1.10. Dessert 17
the grid in the hyperbolic plane associated to M. It turns out that
the modular group acts as a group of symmetries of this grid. So,
when we consider the moduli space M of unit area flat tori, we get
right back to the modular group.
We can play a similar game for the octagon surface. As we dis-
cussed above, we can create the octagon surface using a suitable cho-
sen regular octagon. However, we can also glue together other hyper-
bolic octagons to produce a surface that “looks hyperbolic” at each
point and has the same Euler characteristic. When we consider the
totality of such surfaces, we arrive at a higher-dimensional generaliza-
tion of M, also called moduli space. This higher-dimensional space
is not a surface, but it does share some features in common with a
hyperbolic surface.
In Chapter 20 we also discuss Teichm¨ uller space, the space that
relates to the higher-dimensional version of M in the same way that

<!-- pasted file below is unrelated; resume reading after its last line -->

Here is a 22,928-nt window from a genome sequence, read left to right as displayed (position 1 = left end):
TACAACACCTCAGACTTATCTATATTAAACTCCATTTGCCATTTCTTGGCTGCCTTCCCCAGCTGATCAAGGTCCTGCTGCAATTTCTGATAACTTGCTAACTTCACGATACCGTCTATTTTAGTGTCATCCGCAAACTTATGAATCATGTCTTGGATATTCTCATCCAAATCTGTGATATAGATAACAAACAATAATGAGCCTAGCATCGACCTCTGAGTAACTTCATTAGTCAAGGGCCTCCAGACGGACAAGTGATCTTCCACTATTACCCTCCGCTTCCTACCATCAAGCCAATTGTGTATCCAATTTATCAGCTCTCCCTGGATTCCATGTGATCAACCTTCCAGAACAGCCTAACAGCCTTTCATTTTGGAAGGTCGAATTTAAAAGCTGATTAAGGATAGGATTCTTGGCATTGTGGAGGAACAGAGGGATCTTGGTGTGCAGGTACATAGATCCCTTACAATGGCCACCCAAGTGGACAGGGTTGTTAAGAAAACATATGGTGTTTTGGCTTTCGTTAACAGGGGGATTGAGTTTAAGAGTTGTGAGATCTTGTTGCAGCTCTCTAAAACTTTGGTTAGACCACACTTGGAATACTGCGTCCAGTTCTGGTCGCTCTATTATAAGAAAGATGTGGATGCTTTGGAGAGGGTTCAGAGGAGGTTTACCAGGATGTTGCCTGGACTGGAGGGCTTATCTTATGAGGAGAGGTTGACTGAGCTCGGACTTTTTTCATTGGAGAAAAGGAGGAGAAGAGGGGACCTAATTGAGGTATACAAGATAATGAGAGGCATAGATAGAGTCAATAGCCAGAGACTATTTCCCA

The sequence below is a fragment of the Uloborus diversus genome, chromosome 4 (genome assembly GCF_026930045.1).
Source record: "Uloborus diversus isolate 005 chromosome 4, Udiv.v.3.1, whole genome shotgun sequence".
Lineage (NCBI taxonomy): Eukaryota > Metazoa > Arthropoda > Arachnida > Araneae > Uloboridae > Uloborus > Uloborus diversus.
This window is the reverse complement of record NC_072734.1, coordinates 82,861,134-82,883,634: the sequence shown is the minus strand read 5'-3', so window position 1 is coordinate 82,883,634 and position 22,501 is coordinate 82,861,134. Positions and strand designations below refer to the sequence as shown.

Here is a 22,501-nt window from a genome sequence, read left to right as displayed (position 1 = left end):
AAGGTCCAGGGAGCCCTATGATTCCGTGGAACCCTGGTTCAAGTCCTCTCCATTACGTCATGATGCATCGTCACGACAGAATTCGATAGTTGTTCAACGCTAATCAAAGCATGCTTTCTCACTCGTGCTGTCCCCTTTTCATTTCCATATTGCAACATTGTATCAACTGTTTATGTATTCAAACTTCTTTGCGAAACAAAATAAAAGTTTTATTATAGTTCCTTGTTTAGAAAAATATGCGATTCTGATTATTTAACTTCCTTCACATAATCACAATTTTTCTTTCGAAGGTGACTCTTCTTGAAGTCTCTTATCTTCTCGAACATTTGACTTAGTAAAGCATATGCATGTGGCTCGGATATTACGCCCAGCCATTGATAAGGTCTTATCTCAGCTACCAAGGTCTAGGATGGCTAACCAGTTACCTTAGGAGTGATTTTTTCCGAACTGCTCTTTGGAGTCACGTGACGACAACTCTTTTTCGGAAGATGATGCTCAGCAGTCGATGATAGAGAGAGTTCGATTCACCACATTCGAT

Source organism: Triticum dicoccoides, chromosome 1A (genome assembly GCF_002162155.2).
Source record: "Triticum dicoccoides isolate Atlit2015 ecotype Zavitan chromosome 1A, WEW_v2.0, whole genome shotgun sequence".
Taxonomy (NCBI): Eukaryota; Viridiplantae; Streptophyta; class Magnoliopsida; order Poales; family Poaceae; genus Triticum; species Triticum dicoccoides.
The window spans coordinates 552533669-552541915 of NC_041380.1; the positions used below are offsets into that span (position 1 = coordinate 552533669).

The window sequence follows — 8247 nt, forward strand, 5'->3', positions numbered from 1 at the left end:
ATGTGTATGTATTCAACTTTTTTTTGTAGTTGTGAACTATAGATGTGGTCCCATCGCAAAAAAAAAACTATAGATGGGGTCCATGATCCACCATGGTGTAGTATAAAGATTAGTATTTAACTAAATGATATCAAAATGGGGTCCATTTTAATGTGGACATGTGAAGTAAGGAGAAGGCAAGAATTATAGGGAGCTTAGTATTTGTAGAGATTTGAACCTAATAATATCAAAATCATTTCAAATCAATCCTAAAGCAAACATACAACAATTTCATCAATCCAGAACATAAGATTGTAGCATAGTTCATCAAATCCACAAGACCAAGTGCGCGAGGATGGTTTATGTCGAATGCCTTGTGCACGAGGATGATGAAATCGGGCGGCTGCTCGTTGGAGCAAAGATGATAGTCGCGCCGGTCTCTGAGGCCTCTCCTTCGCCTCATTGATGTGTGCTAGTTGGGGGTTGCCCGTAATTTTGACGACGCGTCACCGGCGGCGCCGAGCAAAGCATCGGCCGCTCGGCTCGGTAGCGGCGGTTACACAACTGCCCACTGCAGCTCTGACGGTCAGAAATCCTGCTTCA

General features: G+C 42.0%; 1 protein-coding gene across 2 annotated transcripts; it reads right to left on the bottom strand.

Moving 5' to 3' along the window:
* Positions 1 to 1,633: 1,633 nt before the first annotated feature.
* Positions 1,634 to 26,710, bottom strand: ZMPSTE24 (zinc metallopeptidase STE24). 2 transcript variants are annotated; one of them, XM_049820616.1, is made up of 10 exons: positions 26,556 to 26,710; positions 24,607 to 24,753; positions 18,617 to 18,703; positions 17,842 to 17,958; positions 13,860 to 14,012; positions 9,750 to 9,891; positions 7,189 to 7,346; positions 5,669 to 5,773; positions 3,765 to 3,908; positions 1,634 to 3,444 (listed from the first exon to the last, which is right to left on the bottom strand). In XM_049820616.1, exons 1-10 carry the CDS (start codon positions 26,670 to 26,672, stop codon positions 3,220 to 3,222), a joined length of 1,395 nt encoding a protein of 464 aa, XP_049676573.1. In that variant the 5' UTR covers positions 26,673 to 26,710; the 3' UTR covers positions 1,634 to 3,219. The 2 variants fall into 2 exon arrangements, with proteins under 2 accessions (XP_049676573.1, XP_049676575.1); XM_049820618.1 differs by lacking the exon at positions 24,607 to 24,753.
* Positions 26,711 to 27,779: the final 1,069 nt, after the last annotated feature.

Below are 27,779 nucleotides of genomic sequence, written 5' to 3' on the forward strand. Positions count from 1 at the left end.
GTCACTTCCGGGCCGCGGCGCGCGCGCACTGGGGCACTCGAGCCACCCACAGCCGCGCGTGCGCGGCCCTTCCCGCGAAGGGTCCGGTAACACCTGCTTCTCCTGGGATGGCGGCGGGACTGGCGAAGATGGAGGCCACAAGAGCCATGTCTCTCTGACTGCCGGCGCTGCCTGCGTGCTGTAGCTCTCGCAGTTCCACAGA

the hyperbolic plane relates to M. Teichm¨ uller space shares some
features with the hyperbolic plane, but is much more mysterious and
somewhat less symmetric. We will discuss the group of symmetries
of Teichm¨ uller space, called the mapping class group. The mapping
class groups relate to the surfaces of negative Euler characteristic in
the same way that the modular group relates to the square torus. We
will further explore Teichm¨ uller space in Chapter 21.
1.10. Dessert
There are a few topics in this book that I simply threw in because
I like them. Chapter 22 has a proof of the Banach–Tarski Paradox.
One nice thing about the proof is that it involves the modular group
in an essential way. So, in a strange way, the Banach–Tarski Paradox
has some connection to hyperbolic geometry.
Chapter 23 has a proof of Dehn’s Dissection Theorem, which says
that one cannot cut a cube into finitely many pieces, using planar
cuts, and rearrange the result into a regular tetrahedron. This result
serves as a kind of foil for the decomposition methods we use to
prove the combinatorial Gauss–Bonnet Theorem and other results.
Polyhedral decomposition is quite robust in 2 dimensions, but not in
higher dimensions.
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